I knew from previous experience that this was a very friendly town, having spent many a New Year in the pubs around the square. In fact, having enjoyed New Years’ Eve celebrations in several other North Yorkshire towns, I can confirm that Knaresborough is certainly the friendliest of them all.
At first, I couldn’t understand the excitement. Surely the whole town could not have been so delighted that the vet had arrived? I greeted the anxious farmer, saying: “I can’t believe it – I’ve only just arrived and the whole town is clapping!”
“Oh, I think it’s a ‘clap for the NHS’ event,” he replied, at which point I remembered it was the celebration of 72 years of the Health Service. “Anyway, I’m glad you’re here because we’re really worried.”
The cow in question was giving birth, but no proper progress had been made. Confusingly, there appeared to be some afterbirth hanging from her vulva beside an intact water bag.
“I wonder if she might have had one calf already,” queried the farmer, “she usually has twins, this old girl, but we’ve looked everywhere around the field and can’t find a calf.”
“Well don’t worry,” I reassured. “I’ll be able to tell you exactly what is going on shortly. Can we get her in a crush?”
I cleaned my arms and applied lubricant as usual, but what I felt upon starting my examination was most unusual and not something I can recall ever having felt inside a cow before. There was no head, but there were some feet, upside down.
Each foot was attached to a hock, which meant they were back feet. A calf coming backwards is a common cause of difficulty. But as I explored further, I found not two, but four back feet!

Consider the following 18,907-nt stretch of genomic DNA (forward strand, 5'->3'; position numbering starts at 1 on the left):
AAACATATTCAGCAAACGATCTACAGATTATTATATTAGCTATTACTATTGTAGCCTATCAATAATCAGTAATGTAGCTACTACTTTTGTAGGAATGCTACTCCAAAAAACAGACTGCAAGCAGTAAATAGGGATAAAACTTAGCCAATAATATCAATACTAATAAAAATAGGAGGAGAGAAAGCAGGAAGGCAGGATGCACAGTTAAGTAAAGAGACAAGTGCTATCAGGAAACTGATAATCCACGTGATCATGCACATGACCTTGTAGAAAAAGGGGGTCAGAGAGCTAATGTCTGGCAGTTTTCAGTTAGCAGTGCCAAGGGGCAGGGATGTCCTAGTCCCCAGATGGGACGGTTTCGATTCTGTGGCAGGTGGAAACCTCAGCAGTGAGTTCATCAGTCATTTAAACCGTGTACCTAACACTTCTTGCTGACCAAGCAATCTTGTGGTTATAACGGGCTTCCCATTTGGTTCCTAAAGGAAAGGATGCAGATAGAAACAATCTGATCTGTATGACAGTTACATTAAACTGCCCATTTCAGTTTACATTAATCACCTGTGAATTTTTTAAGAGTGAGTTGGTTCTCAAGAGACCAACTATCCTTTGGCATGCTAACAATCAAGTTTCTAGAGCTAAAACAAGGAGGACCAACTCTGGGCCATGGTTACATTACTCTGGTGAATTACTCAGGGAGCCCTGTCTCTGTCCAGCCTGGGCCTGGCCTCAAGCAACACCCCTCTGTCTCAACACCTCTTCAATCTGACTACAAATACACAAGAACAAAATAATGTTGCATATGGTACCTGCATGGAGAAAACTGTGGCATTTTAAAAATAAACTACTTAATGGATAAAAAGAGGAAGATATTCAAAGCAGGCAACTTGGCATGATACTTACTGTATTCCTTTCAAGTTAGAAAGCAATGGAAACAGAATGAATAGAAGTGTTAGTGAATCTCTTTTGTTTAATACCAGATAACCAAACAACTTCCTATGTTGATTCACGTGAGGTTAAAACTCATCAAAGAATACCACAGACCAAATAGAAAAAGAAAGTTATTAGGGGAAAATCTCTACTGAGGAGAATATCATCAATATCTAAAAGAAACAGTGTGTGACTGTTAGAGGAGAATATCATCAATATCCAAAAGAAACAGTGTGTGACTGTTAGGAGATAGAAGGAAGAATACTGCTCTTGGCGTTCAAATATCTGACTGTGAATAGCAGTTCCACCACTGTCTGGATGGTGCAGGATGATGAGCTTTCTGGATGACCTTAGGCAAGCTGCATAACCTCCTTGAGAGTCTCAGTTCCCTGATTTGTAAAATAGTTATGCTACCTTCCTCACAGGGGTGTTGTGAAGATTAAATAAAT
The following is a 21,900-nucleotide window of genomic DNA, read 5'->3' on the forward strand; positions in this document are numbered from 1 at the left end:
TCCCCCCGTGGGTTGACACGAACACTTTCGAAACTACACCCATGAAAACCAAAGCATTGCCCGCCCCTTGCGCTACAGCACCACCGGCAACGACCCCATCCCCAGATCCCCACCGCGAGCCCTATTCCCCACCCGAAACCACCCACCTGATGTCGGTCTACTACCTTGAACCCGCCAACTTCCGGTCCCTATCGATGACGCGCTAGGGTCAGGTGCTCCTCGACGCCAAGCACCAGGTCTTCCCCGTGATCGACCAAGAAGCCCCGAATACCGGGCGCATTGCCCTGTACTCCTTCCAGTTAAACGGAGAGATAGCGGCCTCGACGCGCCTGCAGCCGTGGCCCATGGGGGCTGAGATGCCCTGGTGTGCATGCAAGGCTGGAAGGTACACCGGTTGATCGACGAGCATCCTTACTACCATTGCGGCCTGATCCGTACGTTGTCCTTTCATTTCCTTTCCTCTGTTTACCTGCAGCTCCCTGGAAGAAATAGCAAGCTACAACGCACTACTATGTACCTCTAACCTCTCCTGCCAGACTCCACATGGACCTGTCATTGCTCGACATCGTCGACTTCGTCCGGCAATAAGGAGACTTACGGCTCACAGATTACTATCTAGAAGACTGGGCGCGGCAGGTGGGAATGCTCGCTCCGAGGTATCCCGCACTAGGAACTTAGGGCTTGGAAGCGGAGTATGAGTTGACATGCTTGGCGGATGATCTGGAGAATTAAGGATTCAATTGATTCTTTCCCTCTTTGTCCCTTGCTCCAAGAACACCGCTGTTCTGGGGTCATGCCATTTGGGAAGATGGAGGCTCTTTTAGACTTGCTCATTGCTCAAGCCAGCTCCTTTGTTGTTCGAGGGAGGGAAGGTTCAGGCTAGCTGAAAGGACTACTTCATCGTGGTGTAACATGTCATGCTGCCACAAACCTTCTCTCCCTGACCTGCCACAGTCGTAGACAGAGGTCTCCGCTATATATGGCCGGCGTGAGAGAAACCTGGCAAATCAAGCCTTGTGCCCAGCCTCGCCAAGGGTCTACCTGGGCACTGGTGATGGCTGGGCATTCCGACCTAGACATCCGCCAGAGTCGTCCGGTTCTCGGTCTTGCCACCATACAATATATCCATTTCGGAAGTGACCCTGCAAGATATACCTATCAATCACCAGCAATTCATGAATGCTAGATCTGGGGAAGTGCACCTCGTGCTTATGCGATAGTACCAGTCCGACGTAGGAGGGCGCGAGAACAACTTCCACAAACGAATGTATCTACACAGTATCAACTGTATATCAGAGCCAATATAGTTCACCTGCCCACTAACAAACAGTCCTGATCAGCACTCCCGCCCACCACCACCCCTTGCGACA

With difficulty, I could pull all four of them into view, but it wasn’t easy to identify which made a pair. It looked like a party was going on in there! Each foot was approximately the same size and all were exactly the same conker colour, so at first attempt it was impossible to match them up. In lambs, it’s possible to feel far enough inside to work out which leg goes with which, but in this case, there was no space for me to reach past the jumble of feet.
I would have to make an educated guess. I put my yellow calving rope on the first leg and my green rope on another. I pulled hard, but nothing budged, leading me to conclude that yellow and green ropes were not attached to the same calf. I tried again with another rope – this time blue. Would the yellow and blue combo work?
I tried to calculate the statistics of guessing the correct combination. I thought this must definitely be right, but still no joy. For attempt number three, I attached my red rope to the fourth leg and pulled along with the yellow. It was third time lucky. After pushing the blue and green roped legs back in, the first calf, with red and yellow ropes on its legs, slid out with relative ease.
For a twin, it was large and I relaxed a bit, because I knew that the hardest part was done. Another pull and calf number two, with blue and green ropes, emerged into the world, landing next to its twin.
Everyone was relieved, because this had been a tense and challenging calving.
“Thank you very much. Your efforts have made an old farmer very pleased,” were the parting words of thanks. He was so grateful, I half expected he was going to start clapping.